‘It can actually save lives’ - First meeting of Suffolk Young Dementia Group
PUBLISHED: 17:05 17 February 2019 | UPDATED: 17:59 17 February 2019
One man living with dementia has sung the praises of meeting others with the condition - helping him overcome the “embarrassment” and “isolation” after being diagnosed at just 50 years old.
Mental health charity Mind launched the Suffolk Young Dementia Group in Ipswich on February 17 to support those living with the condition and their carers.
Peter Berry, who was diagnosed with demential at 50, said he underestimated the scale of the change dementia would have on his life and his mental health.
“When you think about the enormity of what the future will hold, it lays heavy on your shoulders.
“I got very depressed and down about it in the first 12 months, me and my wife hardly told anybody, I felt embarrassed.
“One of the key things that I and so many other people in my position lack is peer support; having some sort of network with people in the same age group is very important.
“Peer support networks don’t just help people with dementia, it can actually save lives. It can save people from depression; it can save families and give people a sense of worth.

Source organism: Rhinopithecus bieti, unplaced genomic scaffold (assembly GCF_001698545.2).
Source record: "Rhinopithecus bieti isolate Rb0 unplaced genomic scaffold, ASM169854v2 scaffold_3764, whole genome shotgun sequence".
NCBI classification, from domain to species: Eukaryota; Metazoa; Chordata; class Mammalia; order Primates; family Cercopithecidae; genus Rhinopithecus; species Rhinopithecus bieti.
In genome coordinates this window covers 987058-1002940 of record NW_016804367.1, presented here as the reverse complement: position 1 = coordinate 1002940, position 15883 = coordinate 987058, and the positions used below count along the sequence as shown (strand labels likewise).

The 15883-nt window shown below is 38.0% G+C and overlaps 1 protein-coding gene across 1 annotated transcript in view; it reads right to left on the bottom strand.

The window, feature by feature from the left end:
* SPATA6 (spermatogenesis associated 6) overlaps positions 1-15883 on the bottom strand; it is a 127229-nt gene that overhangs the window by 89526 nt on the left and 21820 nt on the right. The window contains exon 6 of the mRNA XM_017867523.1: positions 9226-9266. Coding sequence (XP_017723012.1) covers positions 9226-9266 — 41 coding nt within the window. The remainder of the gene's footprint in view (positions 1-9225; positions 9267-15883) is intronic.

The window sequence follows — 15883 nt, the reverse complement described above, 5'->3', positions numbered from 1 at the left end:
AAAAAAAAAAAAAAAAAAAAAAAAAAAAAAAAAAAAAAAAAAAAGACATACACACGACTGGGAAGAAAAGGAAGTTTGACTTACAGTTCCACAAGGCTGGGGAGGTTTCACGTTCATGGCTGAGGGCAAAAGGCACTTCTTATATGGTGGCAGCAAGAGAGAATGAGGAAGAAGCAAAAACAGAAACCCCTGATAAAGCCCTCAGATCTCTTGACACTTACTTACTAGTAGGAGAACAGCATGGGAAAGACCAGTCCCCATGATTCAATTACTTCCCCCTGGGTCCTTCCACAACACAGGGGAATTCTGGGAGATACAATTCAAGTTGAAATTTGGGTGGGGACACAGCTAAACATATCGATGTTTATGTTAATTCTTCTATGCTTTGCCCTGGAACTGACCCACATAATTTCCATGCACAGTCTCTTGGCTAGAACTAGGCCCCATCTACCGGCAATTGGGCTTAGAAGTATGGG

Mr Berry’s wife, Theresa, said: “This has been something that we’ve wanted for so long – I have never met a single person in Suffolk in the same boat as we are - it’s so isolating. To have a group that will hopefully grow and spread would be wonderful.”
The group, which is to help people who have traits or a diagnosis of young onset dementia, convened at DanceEast, on the Ipswich waterfront, on February 17.
The group was formed after a six-month trial by Suffolk Mind in 2018, which supported those living with dementia aged 30-65.
Figures suggest that those who live with the condition may be up to 9% of all people with dementia.
It is thought 12,800 people are living with dementia in Suffolk, but visitors on the day heralded the camaraderie the meeting inspired in the face of a life-changing condition.
Sue Gray, the Suffolk Young Dementia Network co-ordinator, said: “It’s frightening to go to the doctor and explore why your memory and planning abilities seem to be changing.
“Dementia is a life changing condition at any age but when you are young it is all the more difficult to take in and adjust to.
“We want people to be able to meet others in a similar situation - either face to face, via email or over the phone, and be able to exchange support and information.”